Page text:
Salvation, thy name is kebab

Despite waking up the next morning questioning why I would put myself through the torment of eating something that was shaved off a greasy slab of meat at 2am, I would always go back.

 
 

Döner_kebab

By Paul Bleakley

I REMEMBER being perplexed when I ordered my first kebab in London. What was in this magical box? Where was the toasted wrap full of questionable-yet-delicious meat? Why have they given me a fork? Kebabs aren’t meant to be civilised!

The late-night kebab run was a revelation. I entered into what was essentially an abusive relationship. Despite waking up the next morning questioning why I would put myself through the torment of eating something that was shaved off a greasy slab of meat at 2am, I would always go back.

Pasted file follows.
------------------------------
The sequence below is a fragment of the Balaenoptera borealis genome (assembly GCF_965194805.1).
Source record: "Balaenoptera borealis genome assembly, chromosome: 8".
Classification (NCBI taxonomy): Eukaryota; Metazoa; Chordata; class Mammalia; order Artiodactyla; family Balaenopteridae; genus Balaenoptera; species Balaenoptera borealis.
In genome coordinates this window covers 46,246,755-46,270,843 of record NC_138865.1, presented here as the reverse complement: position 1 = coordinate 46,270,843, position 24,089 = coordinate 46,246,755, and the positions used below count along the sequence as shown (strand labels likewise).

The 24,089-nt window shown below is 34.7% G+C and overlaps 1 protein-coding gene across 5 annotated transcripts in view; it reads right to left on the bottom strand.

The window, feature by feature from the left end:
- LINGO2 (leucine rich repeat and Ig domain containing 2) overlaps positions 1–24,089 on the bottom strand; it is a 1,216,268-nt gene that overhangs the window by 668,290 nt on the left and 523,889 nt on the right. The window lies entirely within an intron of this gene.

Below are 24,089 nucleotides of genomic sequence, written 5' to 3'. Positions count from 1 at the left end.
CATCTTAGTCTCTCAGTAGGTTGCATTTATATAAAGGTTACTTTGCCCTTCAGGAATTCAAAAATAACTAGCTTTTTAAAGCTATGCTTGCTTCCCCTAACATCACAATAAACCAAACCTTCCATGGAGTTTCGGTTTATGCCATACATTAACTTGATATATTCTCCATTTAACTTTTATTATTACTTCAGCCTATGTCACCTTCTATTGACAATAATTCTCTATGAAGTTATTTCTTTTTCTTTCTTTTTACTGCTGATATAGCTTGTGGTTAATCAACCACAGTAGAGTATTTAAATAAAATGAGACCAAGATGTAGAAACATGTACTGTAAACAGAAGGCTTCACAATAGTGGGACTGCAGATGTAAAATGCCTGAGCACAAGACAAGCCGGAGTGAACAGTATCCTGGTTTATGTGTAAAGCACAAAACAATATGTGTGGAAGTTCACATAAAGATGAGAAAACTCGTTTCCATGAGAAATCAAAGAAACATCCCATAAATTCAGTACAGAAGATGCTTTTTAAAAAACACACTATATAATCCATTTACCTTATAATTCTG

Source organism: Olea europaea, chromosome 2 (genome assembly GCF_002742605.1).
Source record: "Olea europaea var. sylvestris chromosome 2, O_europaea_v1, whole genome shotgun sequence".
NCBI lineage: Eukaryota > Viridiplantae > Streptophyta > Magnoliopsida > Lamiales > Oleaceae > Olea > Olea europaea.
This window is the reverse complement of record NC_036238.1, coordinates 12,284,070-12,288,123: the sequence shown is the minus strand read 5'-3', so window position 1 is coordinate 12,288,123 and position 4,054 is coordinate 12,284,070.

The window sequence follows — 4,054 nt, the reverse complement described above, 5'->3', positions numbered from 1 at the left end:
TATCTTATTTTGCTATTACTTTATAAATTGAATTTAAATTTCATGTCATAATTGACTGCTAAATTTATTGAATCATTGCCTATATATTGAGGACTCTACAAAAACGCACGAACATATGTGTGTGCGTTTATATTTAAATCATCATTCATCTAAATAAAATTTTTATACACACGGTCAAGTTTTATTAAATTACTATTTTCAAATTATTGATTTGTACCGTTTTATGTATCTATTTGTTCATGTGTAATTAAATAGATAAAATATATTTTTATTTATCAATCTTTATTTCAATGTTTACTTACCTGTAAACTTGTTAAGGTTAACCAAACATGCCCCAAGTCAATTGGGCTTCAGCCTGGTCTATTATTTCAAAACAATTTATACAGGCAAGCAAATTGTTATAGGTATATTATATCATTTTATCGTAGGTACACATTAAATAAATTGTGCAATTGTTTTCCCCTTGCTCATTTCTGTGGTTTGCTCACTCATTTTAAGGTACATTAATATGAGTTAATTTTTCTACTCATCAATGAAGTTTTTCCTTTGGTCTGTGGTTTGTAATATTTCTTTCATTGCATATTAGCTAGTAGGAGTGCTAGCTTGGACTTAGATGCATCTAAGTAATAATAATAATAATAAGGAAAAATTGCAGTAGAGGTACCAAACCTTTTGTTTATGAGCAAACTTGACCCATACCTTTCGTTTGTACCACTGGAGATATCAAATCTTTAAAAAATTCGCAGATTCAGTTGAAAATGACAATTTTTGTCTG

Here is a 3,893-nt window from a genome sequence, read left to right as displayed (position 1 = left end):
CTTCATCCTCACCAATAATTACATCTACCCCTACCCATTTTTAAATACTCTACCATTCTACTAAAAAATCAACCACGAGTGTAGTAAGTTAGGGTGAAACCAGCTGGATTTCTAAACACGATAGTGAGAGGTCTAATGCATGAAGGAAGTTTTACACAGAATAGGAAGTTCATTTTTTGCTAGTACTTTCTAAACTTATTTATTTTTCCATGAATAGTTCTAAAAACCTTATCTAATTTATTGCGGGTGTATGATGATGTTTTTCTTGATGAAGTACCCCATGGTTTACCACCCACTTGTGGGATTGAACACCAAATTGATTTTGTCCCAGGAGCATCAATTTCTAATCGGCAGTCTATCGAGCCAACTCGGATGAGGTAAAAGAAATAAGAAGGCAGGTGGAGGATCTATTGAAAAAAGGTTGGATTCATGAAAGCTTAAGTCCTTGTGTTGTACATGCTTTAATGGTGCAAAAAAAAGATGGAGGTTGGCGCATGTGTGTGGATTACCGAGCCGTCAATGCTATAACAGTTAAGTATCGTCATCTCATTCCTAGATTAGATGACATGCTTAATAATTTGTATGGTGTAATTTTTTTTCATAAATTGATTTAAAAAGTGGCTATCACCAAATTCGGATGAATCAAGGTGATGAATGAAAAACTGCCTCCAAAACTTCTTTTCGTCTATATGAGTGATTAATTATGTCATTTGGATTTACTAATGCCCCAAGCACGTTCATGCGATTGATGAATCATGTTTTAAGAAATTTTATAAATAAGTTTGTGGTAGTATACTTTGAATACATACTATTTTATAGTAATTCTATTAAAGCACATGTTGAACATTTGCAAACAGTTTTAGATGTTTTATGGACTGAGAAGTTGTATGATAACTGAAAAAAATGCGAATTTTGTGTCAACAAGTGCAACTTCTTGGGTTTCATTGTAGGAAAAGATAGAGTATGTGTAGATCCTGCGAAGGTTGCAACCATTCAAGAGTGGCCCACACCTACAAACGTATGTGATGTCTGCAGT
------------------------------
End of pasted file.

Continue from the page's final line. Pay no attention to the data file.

It took a lot for me to see that I had developed a serious kebab addiction. In one particularly busy week before Christmas we wandered into the local kebab shop after getting off the Tube at Acton Town. We had been to the Belvedere on Thursday night, to a pub in Hammersmith  on Friday, and had just returned on the Saturday from a night of drinking Steins at Winter Wonderland.

As we stood at the counter waiting for our orders, we struck up a conversation with the guy who works at the kebab shop. He knew our names, he knew that we lived nearby, he knew what we had done earlier in the week. For a moment I thought he might have been stalking us, lurking in the bushes as we walked through the darkness.

Nope. It turns out we had been into the same kebab shop three times that week. If his aim was to shame me into recovery, it worked.

 
 

 

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